Want some potatoes to go with a main course? Take your pick of scalloped potatoes, roasted potatoes, mashed potatoes, mashed potatoes sitting on top of a bed of duck confit, pommes dauphines (mashed potatoes mixed with pâte à choux dough….aka a heavenly death by carbohydrates), or, if you really want to keep your cardiologist employed, aligot: equal parts mashed potatoes and fat (cheese, cream, butter). It has the consistency of oobleck and has replaced spaghetti carbonara as my ultimate comfort food. It should be served garnished with baby aspirin.

Faced with this cornucopia, who would ever make their own spuds again?

The traiteur can help you fill in the gaps in your menu—eggplant in a rich tomato sauce is delicious but can take more time than you want to spend cooking—or you can just wander from traiteur to traiteur, assembling a complete meal (my preferred approach). An appetizer of brandade (reconstituted salt cod meets potatoes) in a pastry crust: check. Any species of meat, poultry, fish, or sausage you can imagine (and plenty that you probably haven’t), cooked and ready in its sauce: check. The best lima beans I’ve ever eaten, with another side of stuffed tomatoes; and maybe some carrot salad (better double-down on the veggies since I know what’s coming in the carb department): check. And then not just aligot, but the truffled version of aligot. Red wine to work its magic and protect me from a coronary: I can often get it at the traiteur, too. And if not…that bottle of wine is no more than a few steps away.

Add cheese, and a baguette, and either some fruit or some chocolate or a pastry—or, hell, all three—and you’ve got yourself a meal. What does this excess cost? Well, I’m both greedy and inept at figuring out quantities in this crazy metric system that they seem to use here, so I’m undoubtedly spending more than I should. But there’s an excellent traiteur who promises a 3-course meal for 10E per person. I’ve quite enjoyed her coquilles Saint-Jacques (scallops and other shellfish in a cream sauce) and stuffed artichoke hearts. She gets extra points for complimenting my French after I’ve spun out a particularly energetic string of gibberish.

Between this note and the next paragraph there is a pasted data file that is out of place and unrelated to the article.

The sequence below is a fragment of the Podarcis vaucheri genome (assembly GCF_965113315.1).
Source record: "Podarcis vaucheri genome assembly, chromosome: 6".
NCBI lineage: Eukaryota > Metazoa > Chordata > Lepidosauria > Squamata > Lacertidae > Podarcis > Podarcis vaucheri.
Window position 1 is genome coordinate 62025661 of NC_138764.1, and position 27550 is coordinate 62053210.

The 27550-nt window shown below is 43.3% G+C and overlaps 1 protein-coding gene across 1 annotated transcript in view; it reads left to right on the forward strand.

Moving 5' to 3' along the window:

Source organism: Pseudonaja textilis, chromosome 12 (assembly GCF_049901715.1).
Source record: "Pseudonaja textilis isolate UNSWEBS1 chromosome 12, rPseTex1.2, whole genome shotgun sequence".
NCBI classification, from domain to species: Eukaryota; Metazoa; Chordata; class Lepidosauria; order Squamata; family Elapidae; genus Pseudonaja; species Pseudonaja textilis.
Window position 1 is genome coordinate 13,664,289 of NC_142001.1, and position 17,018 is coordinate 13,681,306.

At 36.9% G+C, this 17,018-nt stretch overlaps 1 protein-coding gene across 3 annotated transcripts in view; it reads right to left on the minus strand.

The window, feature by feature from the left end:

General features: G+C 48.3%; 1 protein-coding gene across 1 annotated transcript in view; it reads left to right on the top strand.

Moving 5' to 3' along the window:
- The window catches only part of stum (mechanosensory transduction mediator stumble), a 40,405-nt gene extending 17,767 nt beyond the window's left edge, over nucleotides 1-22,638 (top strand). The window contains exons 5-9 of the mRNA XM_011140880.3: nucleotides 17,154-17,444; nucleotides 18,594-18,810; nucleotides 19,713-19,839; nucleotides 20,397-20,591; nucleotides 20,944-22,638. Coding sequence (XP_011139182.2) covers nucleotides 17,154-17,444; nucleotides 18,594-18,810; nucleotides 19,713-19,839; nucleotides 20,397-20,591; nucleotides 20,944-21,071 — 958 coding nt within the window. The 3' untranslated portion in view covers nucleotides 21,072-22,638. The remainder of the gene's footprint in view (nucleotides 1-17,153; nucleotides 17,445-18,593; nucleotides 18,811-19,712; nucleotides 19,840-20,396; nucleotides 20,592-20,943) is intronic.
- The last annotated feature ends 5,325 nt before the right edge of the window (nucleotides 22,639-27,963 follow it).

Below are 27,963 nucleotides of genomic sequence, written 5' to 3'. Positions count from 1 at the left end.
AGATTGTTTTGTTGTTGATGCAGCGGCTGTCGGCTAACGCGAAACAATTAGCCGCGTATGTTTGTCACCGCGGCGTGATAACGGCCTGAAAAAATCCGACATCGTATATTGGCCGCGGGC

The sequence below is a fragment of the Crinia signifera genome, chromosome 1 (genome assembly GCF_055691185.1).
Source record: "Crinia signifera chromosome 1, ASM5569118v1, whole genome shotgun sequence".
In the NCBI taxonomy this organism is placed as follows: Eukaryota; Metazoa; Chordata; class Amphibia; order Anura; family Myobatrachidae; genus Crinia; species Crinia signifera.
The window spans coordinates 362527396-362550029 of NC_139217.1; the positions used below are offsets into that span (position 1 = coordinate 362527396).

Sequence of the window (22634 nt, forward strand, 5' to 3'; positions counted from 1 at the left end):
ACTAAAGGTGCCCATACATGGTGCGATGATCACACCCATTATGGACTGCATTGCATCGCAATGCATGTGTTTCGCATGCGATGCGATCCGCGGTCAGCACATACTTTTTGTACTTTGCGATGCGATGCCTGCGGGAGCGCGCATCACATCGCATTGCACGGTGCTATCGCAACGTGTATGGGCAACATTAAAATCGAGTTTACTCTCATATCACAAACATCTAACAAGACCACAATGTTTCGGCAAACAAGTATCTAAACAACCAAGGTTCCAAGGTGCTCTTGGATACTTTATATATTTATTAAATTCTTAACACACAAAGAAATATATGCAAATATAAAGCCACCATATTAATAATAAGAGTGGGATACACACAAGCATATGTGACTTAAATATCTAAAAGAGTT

I have already written about marchés, but they are the gift that keeps on giving. What we now appreciate was actually the rather anemic winter marché here in Montpellier has flowered into a brightly-colored explosion of raw and finished food. Because everything comes from France (including green and yellow kiwis—who knew they grew here?) our plates follow the farmers’ fields. We’re in strawberry, asparagus, and artichoke season right now. We eat asparagus—white, green, and purple—practically every day. There are five different varieties of strawberries available now, and I had to buy--and eat—all of them this past weekend. A very cute little piglet that has been brought to the market the last two weeks must be traumatized by seeing what the future probably holds: in addition to stall after stall of uncountable varieties of hams and sausages, there are several traiteur stands that display giant cooking pans of beans and pork. Less carnivorous options can be easily found, including the stand that offers dozens of iterations of tabbouleh, falafel, and hummus.

Finally, if one is seeking the provenance of the food that appears on French tables….one must mention Picard. It’s a store that sells nothing but frozen food. Sure, there are chicken nuggets and lasagna. You’ll also find frozen foie gras, frozen escargots, and pretty much everything that couldn’t move fast enough is available wrapped in puff pastry and frozen. Several working mothers I know swear by it. D and I walked to the nearest one last month to check it out, and came home with frozen fruit for smoothies (yummy), some kind of frozen stuffed chicken breast (meh), and paella. Report to come.

Apart from not getting to eat outside, we haven’t missed restos. More rewardingly, the pandemic has taught us what the French have known and enjoyed for years: you don’t have to spend all day in the kitchen to eat as though you did.

I'm Wendy, and I've been given the incredible gift of accompanying my husband on his university sabbatical in Montpellier, France. After 35 years in print and digital publishing, I have no deadlines to meet, no "stakeholders" to satisfy, no "deliverables" to, well, deliver.

Some days, my most pressing problem is whether to spread salted or unsalted fresh butter on my baguette. At the end of August 2021, I turn back into a pumpkin. Join me until then to see what we can make of this altered France!

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Tasty lima beans, Wendy? Now, that's a stretch. Lovely article. I felt as if I were there in Montpelier avec toi. Libby